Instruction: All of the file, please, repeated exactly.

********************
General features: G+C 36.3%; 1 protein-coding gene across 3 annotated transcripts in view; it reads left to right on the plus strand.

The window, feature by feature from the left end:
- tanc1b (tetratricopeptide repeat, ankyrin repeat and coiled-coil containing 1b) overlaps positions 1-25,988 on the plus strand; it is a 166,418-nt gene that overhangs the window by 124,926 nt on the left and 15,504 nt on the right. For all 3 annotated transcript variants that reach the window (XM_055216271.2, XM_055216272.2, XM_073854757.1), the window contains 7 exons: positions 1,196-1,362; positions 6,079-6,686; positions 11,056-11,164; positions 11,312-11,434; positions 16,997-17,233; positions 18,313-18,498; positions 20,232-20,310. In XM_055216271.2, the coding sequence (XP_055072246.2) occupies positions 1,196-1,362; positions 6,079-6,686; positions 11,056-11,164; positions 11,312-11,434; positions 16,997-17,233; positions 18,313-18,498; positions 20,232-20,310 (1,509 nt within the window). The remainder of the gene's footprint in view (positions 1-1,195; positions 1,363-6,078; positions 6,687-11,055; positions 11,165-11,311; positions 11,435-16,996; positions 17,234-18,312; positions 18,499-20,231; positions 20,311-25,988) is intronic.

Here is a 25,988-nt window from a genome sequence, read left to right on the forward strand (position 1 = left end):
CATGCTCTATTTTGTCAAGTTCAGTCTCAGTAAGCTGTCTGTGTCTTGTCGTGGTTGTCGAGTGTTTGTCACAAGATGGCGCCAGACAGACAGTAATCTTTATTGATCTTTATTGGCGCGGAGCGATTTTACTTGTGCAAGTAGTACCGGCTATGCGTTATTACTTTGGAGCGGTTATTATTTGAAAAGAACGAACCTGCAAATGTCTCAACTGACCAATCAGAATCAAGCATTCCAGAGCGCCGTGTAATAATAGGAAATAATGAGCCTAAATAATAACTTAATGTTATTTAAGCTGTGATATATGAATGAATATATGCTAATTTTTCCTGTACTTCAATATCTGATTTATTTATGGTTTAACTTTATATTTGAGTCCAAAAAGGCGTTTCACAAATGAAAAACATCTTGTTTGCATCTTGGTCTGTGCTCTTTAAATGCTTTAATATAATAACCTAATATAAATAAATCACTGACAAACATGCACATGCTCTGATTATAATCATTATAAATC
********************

General features: G+C 36.3%; 1 protein-coding gene across 3 annotated transcripts in view; it reads left to right on the plus strand.

The window, feature by feature from the left end:
- tanc1b (tetratricopeptide repeat, ankyrin repeat and coiled-coil containing 1b) overlaps positions 1-25,988 on the plus strand; it is a 166,418-nt gene that overhangs the window by 124,926 nt on the left and 15,504 nt on the right. For all 3 annotated transcript variants that reach the window (XM_055216271.2, XM_055216272.2, XM_073854757.1), the window contains 7 exons: positions 1,196-1,362; positions 6,079-6,686; positions 11,056-11,164; positions 11,312-11,434; positions 16,997-17,233; positions 18,313-18,498; positions 20,232-20,310. In XM_055216271.2, the coding sequence (XP_055072246.2) occupies positions 1,196-1,362; positions 6,079-6,686; positions 11,056-11,164; positions 11,312-11,434; positions 16,997-17,233; positions 18,313-18,498; positions 20,232-20,310 (1,509 nt within the window). The remainder of the gene's footprint in view (positions 1-1,195; positions 1,363-6,078; positions 6,687-11,055; positions 11,165-11,311; positions 11,435-16,996; positions 17,234-18,312; positions 18,499-20,231; positions 20,311-25,988) is intronic.

Here is a 25,988-nt window from a genome sequence, read left to right on the forward strand (position 1 = left end):
CATGCTCTATTTTGTCAAGTTCAGTCTCAGTAAGCTGTCTGTGTCTTGTCGTGGTTGTCGAGTGTTTGTCACAAGATGGCGCCAGACAGACAGTAATCTTTATTGATCTTTATTGGCGCGGAGCGATTTTACTTGTGCAAGTAGTACCGGCTATGCGTTATTACTTTGGAGCGGTTATTATTTGAAAAGAACGAACCTGCAAATGTCTCAACTGACCAATCAGAATCAAGCATTCCAGAGCGCCGTGTAATAATAGGAAATAATGAGCCTAAATAATAACTTAATGTTATTTAAGCTGTGATATATGAATGAATATATGCTAATTTTTCCTGTACTTCAATATCTGATTTATTTATGGTTTAACTTTATATTTGAGTCCAAAAAGGCGTTTCACAAATGAAAAACATCTTGTTTGCATCTTGGTCTGTGCTCTTTAAATGCTTTAATATAATAACCTAATATAAATAAATCACTGACAAACATGCACATGCTCTGATTATAATCATTATAAATC